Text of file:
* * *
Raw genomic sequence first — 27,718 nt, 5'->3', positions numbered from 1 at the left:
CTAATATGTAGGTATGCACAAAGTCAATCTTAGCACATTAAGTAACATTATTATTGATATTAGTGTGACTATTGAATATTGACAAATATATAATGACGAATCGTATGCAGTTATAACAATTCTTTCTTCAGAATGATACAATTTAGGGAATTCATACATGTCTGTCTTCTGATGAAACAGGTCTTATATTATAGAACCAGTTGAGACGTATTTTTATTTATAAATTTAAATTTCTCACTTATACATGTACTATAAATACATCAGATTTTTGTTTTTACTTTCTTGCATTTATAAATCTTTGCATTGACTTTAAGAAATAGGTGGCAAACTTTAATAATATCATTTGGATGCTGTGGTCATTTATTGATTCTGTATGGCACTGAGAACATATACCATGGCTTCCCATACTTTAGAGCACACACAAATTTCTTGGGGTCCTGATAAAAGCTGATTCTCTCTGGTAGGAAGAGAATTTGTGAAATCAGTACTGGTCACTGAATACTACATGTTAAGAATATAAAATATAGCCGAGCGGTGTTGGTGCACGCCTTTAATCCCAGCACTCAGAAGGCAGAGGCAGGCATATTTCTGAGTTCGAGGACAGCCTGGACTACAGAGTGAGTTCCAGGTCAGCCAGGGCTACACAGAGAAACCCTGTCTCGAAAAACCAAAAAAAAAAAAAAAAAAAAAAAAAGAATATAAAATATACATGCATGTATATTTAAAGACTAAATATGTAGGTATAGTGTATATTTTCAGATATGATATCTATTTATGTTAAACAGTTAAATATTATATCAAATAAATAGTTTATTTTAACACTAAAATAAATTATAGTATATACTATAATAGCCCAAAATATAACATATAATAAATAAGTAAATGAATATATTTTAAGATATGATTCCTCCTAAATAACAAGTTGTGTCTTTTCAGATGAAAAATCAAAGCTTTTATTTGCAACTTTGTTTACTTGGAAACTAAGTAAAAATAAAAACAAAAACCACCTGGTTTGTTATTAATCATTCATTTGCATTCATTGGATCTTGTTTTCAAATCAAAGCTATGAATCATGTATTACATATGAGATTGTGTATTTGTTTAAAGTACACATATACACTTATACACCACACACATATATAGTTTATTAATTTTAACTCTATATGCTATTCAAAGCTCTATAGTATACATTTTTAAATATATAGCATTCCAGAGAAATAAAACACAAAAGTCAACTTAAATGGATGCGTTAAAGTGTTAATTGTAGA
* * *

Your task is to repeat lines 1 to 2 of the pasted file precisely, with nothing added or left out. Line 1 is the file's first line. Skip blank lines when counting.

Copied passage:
Raw genomic sequence first — 27,718 nt, 5'->3', positions numbered from 1 at the left:
CTAATATGTAGGTATGCACAAAGTCAATCTTAGCACATTAAGTAACATTATTATTGATATTAGTGTGACTATTGAATATTGACAAATATATAATGACGAATCGTATGCAGTTATAACAATTCTTTCTTCAGAATGATACAATTTAGGGAATTCATACATGTCTGTCTTCTGATGAAACAGGTCTTATATTATAGAACCAGTTGAGACGTATTTTTATTTATAAATTTAAATTTCTCACTTATACATGTACTATAAATACATCAGATTTTTGTTTTTACTTTCTTGCATTTATAAATCTTTGCATTGACTTTAAGAAATAGGTGGCAAACTTTAATAATATCATTTGGATGCTGTGGTCATTTATTGATTCTGTATGGCACTGAGAACATATACCATGGCTTCCCATACTTTAGAGCACACACAAATTTCTTGGGGTCCTGATAAAAGCTGATTCTCTCTGGTAGGAAGAGAATTTGTGAAATCAGTACTGGTCACTGAATACTACATGTTAAGAATATAAAATATAGCCGAGCGGTGTTGGTGCACGCCTTTAATCCCAGCACTCAGAAGGCAGAGGCAGGCATATTTCTGAGTTCGAGGACAGCCTGGACTACAGAGTGAGTTCCAGGTCAGCCAGGGCTACACAGAGAAACCCTGTCTCGAAAAACCAAAAAAAAAAAAAAAAAAAAAAAAAGAATATAAAATATACATGCATGTATATTTAAAGACTAAATATGTAGGTATAGTGTATATTTTCAGATATGATATCTATTTATGTTAAACAGTTAAATATTATATCAAATAAATAGTTTATTTTAACACTAAAATAAATTATAGTATATACTATAATAGCCCAAAATATAACATATAATAAATAAGTAAATGAATATATTTTAAGATATGATTCCTCCTAAATAACAAGTTGTGTCTTTTCAGATGAAAAATCAAAGCTTTTATTTGCAACTTTGTTTACTTGGAAACTAAGTAAAAATAAAAACAAAAACCACCTGGTTTGTTATTAATCATTCATTTGCATTCATTGGATCTTGTTTTCAAATCAAAGCTATGAATCATGTATTACATATGAGATTGTGTATTTGTTTAAAGTACACATATACACTTATACACCACACACATATATAGTTTATTAATTTTAACTCTATATGCTATTCAAAGCTCTATAGTATACATTTTTAAATATATAGCATTCCAGAGAAATAAAACACAAAAGTCAACTTAAATGGATGCGTTAAAGTGTTAATTGTAGA